Today I would like to share about differences between SQL and NoSQL. Let’s take a look.

SQL databases are commonly referred to as relational database management systems (RDBMS). Traditional RDBMS uses SQL syntax as these systems utilize row-based database structures that connect related data objects between tables. Examples of RDBMS SQL databases include Backendless, Microsoft Access, MySQL, Microsoft SQL Server, SQLite, Oracle Database, IBM DB2, etc.

NoSQL databases, on the other hand, are databases without any structured tables fixed for holding data. Technically, all non-relational databases can be called NoSQL databases. Because a NoSQL database is not a relational database, it can be set up very quickly and with minimal pre-planning. Examples of NoSQL databases include MongoDB, DynamoDB, SimpleDB, CouchDB, CouchBase, Orient DB, Infinite Graph, Neo4j, FlockDB, Cassandra, HBase, etc. 

Querying Language & Database Schema


SQL database use structured query language. They have pre-defined schema for data structure. SQL querying languages have been around for long time and have evolved greatly , even providing with great libraries one can use to ease querying. It is perfect for complex data structures and queries. But SQL has strict data structure. SQL query language is declarative and lightweight. Significant research has to be done before creating and implementing any RDB since it is very difficult to change schema and data structure once project is deployed.


NoSQL have dynamic schema and hence data can be created quickly without defining the structure. Every document can have its own structure and syntax, and there is flexibility to use column-oriented, document-oriented, graph-oriented or Key-value pairs! Each NoSQL can have a different query language, adding to the complexity of learning more languages in order to work with different database. NoSQL query language is non-declarative.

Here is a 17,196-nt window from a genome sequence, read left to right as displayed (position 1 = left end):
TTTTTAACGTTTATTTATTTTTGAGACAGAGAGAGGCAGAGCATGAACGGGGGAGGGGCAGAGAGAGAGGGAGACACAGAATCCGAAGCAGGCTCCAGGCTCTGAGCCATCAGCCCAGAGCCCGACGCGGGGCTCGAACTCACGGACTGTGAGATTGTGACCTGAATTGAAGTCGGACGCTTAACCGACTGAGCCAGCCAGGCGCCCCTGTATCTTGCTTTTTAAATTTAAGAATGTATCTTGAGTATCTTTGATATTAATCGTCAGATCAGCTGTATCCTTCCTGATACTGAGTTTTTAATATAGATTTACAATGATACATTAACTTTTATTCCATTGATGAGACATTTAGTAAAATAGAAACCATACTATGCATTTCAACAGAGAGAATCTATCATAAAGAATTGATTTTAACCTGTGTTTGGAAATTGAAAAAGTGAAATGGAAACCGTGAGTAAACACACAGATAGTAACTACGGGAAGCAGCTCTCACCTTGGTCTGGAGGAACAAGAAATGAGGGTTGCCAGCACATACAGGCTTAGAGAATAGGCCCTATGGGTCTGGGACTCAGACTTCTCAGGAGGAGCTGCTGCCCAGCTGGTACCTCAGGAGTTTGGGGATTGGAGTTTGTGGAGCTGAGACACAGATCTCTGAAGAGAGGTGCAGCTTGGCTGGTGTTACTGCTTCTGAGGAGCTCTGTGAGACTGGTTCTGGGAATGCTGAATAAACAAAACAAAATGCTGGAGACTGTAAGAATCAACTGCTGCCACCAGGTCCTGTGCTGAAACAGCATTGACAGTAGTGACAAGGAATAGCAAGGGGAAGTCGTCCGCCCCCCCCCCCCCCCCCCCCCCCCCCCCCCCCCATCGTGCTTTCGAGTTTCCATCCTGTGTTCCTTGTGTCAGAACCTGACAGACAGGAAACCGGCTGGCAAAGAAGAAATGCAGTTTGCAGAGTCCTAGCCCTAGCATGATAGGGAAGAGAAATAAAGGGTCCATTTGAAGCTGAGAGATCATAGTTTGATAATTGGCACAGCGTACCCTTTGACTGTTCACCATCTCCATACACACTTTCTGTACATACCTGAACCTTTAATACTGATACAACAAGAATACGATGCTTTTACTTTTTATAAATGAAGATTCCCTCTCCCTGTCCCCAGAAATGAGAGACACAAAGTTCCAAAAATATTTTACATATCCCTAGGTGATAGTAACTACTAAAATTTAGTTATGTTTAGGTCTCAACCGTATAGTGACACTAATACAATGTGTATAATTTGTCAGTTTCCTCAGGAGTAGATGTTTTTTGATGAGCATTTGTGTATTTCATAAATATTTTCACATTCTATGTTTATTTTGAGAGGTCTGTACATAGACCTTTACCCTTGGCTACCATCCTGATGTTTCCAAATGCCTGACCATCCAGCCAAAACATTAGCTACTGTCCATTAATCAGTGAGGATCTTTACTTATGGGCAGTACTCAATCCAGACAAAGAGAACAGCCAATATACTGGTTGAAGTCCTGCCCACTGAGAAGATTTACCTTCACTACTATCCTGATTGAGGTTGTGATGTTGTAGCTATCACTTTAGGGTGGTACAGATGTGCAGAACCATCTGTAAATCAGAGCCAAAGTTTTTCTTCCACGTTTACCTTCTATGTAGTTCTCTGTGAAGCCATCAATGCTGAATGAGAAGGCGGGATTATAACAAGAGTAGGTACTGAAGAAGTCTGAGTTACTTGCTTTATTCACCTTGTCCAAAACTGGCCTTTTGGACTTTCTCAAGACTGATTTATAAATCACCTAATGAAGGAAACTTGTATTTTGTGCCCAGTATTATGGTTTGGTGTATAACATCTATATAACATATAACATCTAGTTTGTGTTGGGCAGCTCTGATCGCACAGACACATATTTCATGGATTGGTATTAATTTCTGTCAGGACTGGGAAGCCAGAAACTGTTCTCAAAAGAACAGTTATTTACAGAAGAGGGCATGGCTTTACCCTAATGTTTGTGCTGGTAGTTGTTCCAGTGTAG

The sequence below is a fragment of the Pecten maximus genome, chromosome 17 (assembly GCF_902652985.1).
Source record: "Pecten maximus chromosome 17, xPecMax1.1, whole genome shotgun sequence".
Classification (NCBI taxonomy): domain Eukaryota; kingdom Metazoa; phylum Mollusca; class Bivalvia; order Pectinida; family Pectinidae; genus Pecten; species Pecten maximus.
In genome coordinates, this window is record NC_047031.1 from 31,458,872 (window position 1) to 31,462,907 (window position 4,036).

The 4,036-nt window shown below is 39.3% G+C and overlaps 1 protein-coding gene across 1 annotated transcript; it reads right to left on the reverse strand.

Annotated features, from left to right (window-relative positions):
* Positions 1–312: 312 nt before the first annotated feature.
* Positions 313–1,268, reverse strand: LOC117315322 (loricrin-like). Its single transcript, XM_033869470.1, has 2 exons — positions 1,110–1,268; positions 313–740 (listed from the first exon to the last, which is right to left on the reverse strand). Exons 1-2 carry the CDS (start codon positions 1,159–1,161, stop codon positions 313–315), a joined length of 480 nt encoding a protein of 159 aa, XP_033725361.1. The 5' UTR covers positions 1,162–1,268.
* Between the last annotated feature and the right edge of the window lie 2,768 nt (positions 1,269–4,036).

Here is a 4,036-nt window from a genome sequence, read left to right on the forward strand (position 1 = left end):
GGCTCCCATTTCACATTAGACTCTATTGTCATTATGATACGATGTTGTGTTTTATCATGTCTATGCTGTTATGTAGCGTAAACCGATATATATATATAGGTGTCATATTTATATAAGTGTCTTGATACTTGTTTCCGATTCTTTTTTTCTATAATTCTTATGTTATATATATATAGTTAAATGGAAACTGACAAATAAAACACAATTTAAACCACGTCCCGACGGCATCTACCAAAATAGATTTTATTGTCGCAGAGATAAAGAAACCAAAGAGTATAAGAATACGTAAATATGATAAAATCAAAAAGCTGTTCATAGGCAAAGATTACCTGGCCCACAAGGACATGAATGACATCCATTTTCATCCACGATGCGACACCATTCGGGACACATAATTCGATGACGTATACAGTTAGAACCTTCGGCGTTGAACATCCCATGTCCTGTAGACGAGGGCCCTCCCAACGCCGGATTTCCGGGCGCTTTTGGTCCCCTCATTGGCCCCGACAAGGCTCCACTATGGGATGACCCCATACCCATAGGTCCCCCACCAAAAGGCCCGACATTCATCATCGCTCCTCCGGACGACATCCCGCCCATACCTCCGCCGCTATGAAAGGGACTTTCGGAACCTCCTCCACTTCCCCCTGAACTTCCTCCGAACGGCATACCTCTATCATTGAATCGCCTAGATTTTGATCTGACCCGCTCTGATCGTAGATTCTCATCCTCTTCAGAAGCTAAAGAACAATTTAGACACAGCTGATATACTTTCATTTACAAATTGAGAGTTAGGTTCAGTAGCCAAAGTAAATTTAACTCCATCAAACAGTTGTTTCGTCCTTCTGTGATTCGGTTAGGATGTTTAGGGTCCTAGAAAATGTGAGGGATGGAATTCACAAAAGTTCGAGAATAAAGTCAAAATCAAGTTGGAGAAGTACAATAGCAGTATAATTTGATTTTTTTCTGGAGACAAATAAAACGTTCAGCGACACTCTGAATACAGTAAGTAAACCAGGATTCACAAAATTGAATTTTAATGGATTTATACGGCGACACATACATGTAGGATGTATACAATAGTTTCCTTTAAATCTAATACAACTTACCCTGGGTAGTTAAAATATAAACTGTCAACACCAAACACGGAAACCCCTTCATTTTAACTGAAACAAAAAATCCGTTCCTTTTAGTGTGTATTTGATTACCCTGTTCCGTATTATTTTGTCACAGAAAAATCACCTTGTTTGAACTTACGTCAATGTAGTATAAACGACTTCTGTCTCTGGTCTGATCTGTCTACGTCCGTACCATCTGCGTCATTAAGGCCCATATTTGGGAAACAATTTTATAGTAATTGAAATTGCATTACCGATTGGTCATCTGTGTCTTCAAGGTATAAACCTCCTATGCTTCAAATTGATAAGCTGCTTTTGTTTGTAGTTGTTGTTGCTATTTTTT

Data Structure


Data is stored in tables with pre-defined columns. Each entry is a new row essentially that we are creating or accessing.


Data can be stored as a JSON, graph, key-value pairs or tables with dynamic columns.

Database Scaling


They are Vertically scalable. Load handling capabilities of a single server can be increased by adding more RAM, CPU or SSD capacity. This is also called ‘scale-up’.


They are Horizontally scalable. Data traffic can be increased by sharding, simply by adding more servers. They are better from scalability perspective, and preferred for large and frequently changed data.


Both SQL and NoSQL databases are used in specific needs. Depending on the goals and data environment of an organization, their specific pros and cons could be amplified.

When we decide between SQL and NoSQL, we have to focus on 3 core concepts for our database that suits our project.

Structure: Every project needs to store and retrieve data differently. Structure needs to be chose that requires least amount of work and easy scalability.

Speed and Scale: Data modelling can help in deciding best route to get optimum speed. Some databases are designed for optimized read-heavy app while others write-heavy solutions. Selecting right database for project’s I/O is important.

Size: It depends on maximum amount of data we can store and process, before impacting the database. It can vary from combination of data structure stored, partitioned data across multiple filesystems and servers, and also vendor specifics.

This is all for now.

Hope you enjoy that.

By Asahi




tel. 06-6454-8833(平日 10:00~17:00)